Tuesday, February 17, 2009

A Life in the Glare of Celebrity

Let's talk about David Bailey for a moment.

I never quite understood how big a deal he was in London in the 1960s and 70s. He was actually a celebrity.

So? One could be forgiven for asking. You'll die not knowing a lot of things so is this really one of the most important bits of knowledge for you to die owning?

No. But the guy's kind of interesting.

Of course, I've always known he was the model for the lead character in Blow Up, which I saw again within the last couple of years and was pleasantly surprised at how well it held up.

I certainly knew he had photographed most everyone who was anyone in those days, and that should have been a clue as to the degree of his own fame. (But then, Irving Penn did as well, in his day, and Fred Astaire never played him in a movie.)

But I didn't know he was married to Catherine Deneuve (her only marriage.) It was only for a minute or two as in the end they realized they didn't speak the same language and therefore could not communicate. Stuff like that happens I suppose when one marries and divorces more genetically-gifted women than can be found in the average September issue of Vogue. (If I was pressed for the truth I would admit they were actually married for 5 years.)

Further, he claims to have slept with 350 of the models he photographed. Well, I don't know...that's so far afield my ken that all I can imagine is that those photo-sessions must have been so exhausting and what he meant was that they were compelled to take a nap.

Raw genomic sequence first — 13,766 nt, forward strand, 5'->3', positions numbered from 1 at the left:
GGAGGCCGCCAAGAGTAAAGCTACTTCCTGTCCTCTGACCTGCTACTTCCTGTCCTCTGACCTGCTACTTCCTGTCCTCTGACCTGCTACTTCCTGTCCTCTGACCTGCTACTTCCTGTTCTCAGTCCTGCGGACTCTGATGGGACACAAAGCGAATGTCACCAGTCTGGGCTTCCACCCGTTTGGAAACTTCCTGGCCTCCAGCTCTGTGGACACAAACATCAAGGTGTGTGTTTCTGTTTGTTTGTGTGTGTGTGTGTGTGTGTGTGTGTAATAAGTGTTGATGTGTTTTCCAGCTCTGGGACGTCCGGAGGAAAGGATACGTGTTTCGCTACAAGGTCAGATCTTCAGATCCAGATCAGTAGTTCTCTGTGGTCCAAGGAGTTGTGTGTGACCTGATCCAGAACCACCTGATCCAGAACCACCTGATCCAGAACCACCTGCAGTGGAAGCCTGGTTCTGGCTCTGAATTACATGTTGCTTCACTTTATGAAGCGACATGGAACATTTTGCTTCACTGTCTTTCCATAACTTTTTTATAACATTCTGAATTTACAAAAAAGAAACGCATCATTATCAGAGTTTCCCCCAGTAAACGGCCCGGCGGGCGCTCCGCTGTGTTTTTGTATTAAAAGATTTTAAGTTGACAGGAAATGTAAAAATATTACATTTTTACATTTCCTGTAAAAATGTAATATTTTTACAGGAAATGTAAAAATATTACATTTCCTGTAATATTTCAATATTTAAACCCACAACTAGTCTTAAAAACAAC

Be that as it may, this is all by way of presenting a couple of press photos I found of Bailey and his women. (Yes, yes, a very slight post.)

First, we have him in 1969 at the publication party for Goodbye Baby and Amen with his then-girlfriend Penelope Tree, who was a pretty big deal in her day. According to the caption, everyone who was anyone showed up.

(6 x 8 inches)



And in 1975 with his then-wife Marie Helvin, another well-known model at the time. (Looking at this photo, I wonder: why the walking stick?) Helvin is the subject of all the images in David Bailey's Trouble and Strife, which, as a model, must have been difficult shoots for her. There aren't enough clothes in the whole book to fill Carl Perkin's Matchbox.

(6 x 8 inches)



So given those two images, I decided to make this a "way of all flesh" sort of a rumination. The guy was handsome young and his face is pretty interesting as it ages. So here is a portrait from a 1988 article in American Photo. (Note the author.)

(8 x 10.5 inches)


Here's a later pic. Same pose.

Finally, this is his publicity photo that runs in all the "contributors" pages of magazines he shoots for. This one is in Vanity Fair, edited by the above noted author.

And for goodness' sake, he still hasn't finished that cigar.

Coming up, in no particular order, some Bourke-White booklets, the 1936 Artists' Congress, and Misrach announcement cards and posters.


Mr Whiskets said...

I was three days shy of being one year old by the date of that first photo.

Don said...

Remember, that was a British agency so 9-11-69 would be November 9, 1969. Or maybe you figured that out...